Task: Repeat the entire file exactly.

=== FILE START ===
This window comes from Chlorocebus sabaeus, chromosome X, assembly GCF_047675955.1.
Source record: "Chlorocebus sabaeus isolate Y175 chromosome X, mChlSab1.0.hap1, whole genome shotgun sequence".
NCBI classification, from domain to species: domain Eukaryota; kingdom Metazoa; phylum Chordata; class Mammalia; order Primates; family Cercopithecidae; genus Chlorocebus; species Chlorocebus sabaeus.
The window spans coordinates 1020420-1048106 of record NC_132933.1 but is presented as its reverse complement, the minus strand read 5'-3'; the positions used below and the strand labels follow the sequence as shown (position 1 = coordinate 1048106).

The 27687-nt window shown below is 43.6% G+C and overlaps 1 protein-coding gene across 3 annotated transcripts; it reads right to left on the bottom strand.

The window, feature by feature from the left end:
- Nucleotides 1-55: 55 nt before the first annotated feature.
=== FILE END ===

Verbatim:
This window comes from Chlorocebus sabaeus, chromosome X, assembly GCF_047675955.1.
Source record: "Chlorocebus sabaeus isolate Y175 chromosome X, mChlSab1.0.hap1, whole genome shotgun sequence".
NCBI classification, from domain to species: domain Eukaryota; kingdom Metazoa; phylum Chordata; class Mammalia; order Primates; family Cercopithecidae; genus Chlorocebus; species Chlorocebus sabaeus.
The window spans coordinates 1020420-1048106 of record NC_132933.1 but is presented as its reverse complement, the minus strand read 5'-3'; the positions used below and the strand labels follow the sequence as shown (position 1 = coordinate 1048106).

The 27687-nt window shown below is 43.6% G+C and overlaps 1 protein-coding gene across 3 annotated transcripts; it reads right to left on the bottom strand.

The window, feature by feature from the left end:
- Nucleotides 1-55: 55 nt before the first annotated feature.